2. Nobody knows who invited him, but when he showed up, the baby really put a damper on the party. It was probably eleven o’clock or midnight, everyone was just starting to get drunk and rowdy, and in he dawdles, wearing one of those tee shirts that looks like a tuxedo. I remember word getting round that he was there, and as soon as somebody heard they got really quiet and looked down at their drinks and blushed. And Joe, who only five minutes ago had been the life of the party, drunk and dancing like a sex-craved maniac, suddenly became more dangerous than entertaining when he walked by and almost stepped on him. “Hey man, chill out – there’s a baby here!” “Jeez. I didn’t know.” Joe spent the rest of the night sitting in an arm chair, nursing a drink and brooding. I felt worst for Brendan. He decided to wear his tee-shirt that said “MILF Hunter” on it for the night because he knew everyone thought it was really funny. And I mean, it would’ve been funny if the baby wasn’t there, but he was, and Brendan felt really uncomfortable about it, and I remember he spent the entire night trying to maneuver himself so the baby never saw what his shirt said, but he was pretty sure the baby saw it anyway, and he was even surer that the baby kept staring at him, glaring at him, even. “I feel like such a jerk,” he told me at the other end of the room, glancing over his shoulder. “The baby probably thinks I’m a huge dick right now. I wouldn’t’ve worn it if I knew he’d be here.” Brendan couldn’t take it after a while, and at like 12:30 or something he headed out. I told him I was sorry about the whole situation, and he told me he was the one wearing a MILF Hunter shirt, and he should’ve known better. The rest of the night was just a bunch of awkward conversations. And when the baby finally fell asleep on the couch in between this guy and girl who were obviously going to hook up, everyone became really self-conscious and started talking in whispers so they wouldn’t disturb him. No one acted angry about it, even though it was obvious that they were, and when the night came to a close, everyone was just sort of apologetic and extremely understanding, saying things like “What are you gonna do?” and “It’s not like we could kick the baby out, ya know?” And I guess it’s not really the baby’s fault. I’m sure he was just looking for a good time like everyone else. And it’s not like he was giving anyone a problem. But I mean in the end he should have known that something like this would happen. Did he think no one would notice him? And on top of that, even after he came, and everyone was obviously embarrassed, he didn’t even care. He just sort of acted like nothing was wrong and went about crawling around the room, reaching for bowls of chips on the snack table. I hope whoever invited him learned their lesson, because I seriously don’t want to go to another party where that sort of thing happens.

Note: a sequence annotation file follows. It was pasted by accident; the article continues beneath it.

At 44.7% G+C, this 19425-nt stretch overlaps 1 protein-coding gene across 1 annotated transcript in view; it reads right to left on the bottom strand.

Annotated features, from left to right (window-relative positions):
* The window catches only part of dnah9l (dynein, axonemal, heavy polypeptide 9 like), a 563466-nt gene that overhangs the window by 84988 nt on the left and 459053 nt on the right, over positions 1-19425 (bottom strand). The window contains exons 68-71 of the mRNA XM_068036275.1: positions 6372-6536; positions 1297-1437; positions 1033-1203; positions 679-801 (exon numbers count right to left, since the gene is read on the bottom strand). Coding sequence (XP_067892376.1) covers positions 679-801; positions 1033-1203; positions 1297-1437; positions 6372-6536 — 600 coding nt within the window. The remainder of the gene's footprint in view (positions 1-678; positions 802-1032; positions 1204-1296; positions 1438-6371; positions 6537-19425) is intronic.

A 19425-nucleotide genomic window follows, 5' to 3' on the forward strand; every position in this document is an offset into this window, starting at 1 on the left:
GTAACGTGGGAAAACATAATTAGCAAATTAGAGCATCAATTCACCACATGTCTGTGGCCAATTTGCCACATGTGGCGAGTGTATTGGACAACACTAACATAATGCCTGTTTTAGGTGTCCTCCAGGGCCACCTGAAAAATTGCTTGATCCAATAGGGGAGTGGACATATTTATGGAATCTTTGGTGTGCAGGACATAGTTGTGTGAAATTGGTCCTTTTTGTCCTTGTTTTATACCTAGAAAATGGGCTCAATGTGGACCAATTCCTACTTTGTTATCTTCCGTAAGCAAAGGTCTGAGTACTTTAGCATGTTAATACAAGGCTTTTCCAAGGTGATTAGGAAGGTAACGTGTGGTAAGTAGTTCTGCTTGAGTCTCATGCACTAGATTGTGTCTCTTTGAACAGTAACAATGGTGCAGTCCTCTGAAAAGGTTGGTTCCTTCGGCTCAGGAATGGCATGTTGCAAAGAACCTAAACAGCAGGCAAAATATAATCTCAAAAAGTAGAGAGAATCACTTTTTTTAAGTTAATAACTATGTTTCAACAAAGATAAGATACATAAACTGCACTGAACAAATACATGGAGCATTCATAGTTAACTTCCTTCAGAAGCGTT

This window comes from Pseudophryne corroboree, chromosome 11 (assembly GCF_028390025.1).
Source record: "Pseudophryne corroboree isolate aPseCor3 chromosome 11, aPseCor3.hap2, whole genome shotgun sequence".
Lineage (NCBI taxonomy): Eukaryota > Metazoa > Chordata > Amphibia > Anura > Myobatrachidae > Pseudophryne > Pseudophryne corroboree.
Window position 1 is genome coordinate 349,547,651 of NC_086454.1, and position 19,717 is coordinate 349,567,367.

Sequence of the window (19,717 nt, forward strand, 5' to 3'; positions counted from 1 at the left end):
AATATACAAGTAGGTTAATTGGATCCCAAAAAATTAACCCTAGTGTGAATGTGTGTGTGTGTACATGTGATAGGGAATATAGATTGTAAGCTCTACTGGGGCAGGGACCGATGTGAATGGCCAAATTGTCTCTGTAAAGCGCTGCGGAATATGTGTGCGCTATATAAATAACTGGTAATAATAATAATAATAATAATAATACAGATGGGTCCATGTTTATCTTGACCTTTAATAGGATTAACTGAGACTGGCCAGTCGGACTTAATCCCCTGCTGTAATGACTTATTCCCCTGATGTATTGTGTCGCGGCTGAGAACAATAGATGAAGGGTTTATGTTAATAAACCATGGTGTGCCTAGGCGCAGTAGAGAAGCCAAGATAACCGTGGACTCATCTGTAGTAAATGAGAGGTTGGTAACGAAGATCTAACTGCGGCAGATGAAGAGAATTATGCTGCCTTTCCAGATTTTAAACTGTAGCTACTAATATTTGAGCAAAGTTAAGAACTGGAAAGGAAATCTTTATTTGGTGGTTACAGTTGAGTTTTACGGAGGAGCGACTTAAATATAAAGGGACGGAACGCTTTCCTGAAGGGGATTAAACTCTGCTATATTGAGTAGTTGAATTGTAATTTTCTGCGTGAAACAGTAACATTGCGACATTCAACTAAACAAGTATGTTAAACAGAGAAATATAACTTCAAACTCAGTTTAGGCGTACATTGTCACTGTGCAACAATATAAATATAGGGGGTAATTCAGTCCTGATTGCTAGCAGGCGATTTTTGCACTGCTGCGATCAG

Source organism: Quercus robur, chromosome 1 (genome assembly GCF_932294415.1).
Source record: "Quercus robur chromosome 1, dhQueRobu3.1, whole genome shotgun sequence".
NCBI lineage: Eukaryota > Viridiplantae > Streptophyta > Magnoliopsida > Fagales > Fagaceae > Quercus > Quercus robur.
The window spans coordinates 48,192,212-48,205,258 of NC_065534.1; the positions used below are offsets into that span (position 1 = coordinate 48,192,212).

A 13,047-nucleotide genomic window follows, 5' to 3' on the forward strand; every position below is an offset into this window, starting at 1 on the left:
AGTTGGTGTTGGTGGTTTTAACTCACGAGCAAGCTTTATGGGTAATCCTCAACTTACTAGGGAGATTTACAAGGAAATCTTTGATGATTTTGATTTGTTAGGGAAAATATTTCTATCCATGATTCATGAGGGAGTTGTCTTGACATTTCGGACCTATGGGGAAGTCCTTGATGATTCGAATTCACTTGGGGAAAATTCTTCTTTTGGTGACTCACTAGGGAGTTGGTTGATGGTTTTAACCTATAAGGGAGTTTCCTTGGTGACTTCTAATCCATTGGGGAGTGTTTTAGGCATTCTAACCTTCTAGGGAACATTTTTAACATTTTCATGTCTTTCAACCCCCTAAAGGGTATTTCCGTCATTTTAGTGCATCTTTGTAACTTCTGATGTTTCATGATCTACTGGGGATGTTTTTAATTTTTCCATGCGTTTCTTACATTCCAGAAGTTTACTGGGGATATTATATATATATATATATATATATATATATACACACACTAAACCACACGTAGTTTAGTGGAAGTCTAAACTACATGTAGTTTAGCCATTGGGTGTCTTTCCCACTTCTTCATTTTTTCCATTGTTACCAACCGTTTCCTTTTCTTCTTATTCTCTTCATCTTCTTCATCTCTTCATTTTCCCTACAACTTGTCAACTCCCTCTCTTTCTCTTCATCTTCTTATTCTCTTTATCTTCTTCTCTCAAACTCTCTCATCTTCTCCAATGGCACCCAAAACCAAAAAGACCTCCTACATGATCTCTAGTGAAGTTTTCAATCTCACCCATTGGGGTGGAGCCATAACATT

Was It Worth It It was a comfortable hazy spring dusk, sometime in May, with the scent of summer